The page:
pr research report – maximising the effectiviness of press releases
Earning your wage as a journalist may be glamorous, intellectual or downright disturbing, depending on who exactly it is that you work for, their circulation concerns and the deadline.
The job of Press Relations often appears to be a battle between paid brand enthusiast versus pressured and somewhat jaded media professional. Gaining the interest of journalists isn’t easy, but a recent report from Glide Technologies does make interesting reading for anyone wishing to gain media attention and improve their relationship with journalists.
The findings of the Glide report, kindly supplied to me by Sam Phillips and attached below for download, are set out in a clear and appealing way. The report should interest anyone wishing to reconsider how to go about contacting journalists with press releases in the modern digital age.
Some highlights of the findings include:
– Most journalists receive 20 – 100 Press Releases per day. The huge majority of which arrive by email.
– 75% of journalists are more likely to use a press release with links to high resolution photography, diagrams, video/sound etc.
– 45% of journalists use blogs/wikis for their research (but don’t trust them)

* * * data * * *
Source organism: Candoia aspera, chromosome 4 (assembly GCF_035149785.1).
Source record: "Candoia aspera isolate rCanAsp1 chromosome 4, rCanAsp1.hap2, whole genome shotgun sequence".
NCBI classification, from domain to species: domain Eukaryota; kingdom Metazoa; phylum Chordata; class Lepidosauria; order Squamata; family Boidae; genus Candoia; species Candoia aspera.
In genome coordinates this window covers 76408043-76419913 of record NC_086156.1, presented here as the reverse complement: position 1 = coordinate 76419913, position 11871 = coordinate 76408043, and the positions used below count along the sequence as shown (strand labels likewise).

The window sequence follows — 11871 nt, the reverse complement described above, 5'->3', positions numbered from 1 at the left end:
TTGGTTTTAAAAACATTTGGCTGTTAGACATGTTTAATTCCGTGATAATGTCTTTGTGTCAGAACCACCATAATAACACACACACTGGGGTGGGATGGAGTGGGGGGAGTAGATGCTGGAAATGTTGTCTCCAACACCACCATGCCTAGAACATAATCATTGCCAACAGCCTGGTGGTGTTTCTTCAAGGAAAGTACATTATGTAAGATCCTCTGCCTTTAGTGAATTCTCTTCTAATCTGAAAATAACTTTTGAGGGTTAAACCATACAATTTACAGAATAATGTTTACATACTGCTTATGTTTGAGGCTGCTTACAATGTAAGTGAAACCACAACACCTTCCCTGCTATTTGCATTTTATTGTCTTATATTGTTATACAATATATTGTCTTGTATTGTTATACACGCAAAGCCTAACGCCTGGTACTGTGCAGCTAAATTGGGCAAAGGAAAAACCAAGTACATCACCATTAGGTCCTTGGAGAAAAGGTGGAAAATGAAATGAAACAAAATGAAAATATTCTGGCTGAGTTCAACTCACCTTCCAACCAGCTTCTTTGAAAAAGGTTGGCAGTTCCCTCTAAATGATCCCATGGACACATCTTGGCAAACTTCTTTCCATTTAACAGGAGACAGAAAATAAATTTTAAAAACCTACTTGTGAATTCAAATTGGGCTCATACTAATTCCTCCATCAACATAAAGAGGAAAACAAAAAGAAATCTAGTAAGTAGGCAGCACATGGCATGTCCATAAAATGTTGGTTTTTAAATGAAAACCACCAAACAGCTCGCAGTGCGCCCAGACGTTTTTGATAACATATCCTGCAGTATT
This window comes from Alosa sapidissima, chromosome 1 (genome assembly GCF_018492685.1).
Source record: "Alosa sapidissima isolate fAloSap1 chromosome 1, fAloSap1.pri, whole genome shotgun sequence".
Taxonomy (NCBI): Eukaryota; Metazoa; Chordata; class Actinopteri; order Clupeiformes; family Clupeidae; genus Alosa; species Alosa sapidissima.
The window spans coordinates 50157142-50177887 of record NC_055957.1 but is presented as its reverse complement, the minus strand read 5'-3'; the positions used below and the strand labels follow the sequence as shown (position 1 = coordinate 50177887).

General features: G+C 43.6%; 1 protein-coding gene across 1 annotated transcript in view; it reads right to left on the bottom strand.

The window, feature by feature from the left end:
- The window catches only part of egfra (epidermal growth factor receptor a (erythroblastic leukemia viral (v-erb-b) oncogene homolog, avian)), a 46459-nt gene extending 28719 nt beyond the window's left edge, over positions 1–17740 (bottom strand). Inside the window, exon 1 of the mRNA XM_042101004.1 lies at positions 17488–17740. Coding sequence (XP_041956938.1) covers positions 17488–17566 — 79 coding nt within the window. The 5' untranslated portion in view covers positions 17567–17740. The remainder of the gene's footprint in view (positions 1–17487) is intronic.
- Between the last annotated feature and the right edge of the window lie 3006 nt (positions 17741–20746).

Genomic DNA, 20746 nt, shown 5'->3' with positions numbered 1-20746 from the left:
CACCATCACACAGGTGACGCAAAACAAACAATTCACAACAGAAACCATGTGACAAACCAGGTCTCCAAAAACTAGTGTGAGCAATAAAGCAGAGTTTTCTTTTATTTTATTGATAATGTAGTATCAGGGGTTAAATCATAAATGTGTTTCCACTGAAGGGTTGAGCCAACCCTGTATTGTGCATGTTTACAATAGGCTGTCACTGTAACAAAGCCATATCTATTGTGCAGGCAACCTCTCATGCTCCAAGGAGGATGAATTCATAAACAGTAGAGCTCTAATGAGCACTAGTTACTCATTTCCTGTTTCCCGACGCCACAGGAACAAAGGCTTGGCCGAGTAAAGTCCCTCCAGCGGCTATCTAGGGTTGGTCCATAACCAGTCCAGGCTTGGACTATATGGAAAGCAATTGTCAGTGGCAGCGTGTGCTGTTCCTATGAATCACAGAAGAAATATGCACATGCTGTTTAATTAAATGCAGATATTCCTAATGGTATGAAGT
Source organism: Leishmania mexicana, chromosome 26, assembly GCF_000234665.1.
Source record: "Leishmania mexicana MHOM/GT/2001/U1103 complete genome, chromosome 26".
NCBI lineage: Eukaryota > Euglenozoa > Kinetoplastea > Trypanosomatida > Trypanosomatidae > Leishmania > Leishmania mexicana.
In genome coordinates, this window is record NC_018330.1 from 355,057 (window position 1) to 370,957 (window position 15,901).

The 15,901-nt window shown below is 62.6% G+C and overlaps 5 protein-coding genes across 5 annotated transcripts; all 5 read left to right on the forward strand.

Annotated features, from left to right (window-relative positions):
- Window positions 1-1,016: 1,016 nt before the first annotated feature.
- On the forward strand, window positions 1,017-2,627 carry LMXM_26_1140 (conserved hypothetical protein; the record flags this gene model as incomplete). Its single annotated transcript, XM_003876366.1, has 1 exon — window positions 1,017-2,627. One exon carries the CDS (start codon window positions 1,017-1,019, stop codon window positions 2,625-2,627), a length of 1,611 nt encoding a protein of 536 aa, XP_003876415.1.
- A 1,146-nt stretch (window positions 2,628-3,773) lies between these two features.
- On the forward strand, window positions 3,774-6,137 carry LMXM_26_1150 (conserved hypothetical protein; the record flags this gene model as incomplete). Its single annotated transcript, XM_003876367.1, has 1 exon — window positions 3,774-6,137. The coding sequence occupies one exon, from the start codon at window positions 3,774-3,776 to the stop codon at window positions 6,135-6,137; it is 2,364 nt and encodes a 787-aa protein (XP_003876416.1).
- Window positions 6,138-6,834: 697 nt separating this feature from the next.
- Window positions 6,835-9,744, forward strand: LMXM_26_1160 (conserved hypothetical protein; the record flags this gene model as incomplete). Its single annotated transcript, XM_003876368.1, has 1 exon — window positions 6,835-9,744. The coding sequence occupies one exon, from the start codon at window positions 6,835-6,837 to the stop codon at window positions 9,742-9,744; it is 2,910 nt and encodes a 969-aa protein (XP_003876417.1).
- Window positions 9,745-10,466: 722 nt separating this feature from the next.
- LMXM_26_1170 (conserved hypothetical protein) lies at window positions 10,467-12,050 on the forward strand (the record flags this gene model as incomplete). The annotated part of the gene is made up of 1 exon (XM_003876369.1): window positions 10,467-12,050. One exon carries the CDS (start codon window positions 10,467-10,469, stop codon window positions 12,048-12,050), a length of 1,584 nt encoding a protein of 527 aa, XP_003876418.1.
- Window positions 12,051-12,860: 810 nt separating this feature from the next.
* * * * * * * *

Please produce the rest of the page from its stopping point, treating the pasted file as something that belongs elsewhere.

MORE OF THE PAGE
– 92% say the need for good quality information on corporate websites has increased
Apparently journalists still experience a significant proportion of irrelevant, poorly presented press releases that contain facts which are hard to verify and supplied by PR Officers that are hard to contact. The rise in high resolution photography, video and animations has also led to an IT scuffle regarding huge attachment files that are either blocked by the server or fill the inbox – much to the annoyance of the journalists.
Most interestingly perhaps is the survey claim that 88% of journalists would ignore, reject, or simply be less inclined to read future press releases from a brand (i.e. deleting email without reading) if they’ve previously been copied in on releases that weren’t of genuine relevance or interest to the journalist.
This is a sobering call for brands to be relevant at every contact. You may wish to try and ‘reset the clock’ to some degree by meeting with the key journalists that influence consumer and investor opinion in your brand’s market. Particularly if you don’t feel you have already established a positive contact with them.
Judging from the concerns of the 128 journalists surveyed by Glide, perhaps you should promise them good access to you when they wish to reach you, the brand owner. And then only send out targeted and personalised messages when you wish to communicate with them.
I find it a little strange that basic principals from direct marketing aren’t applied consistently to communications with some of the most influential brand commentators and influencers in the land? Who said PR was fluffy?
Filed under: Blog Post | 1 Comment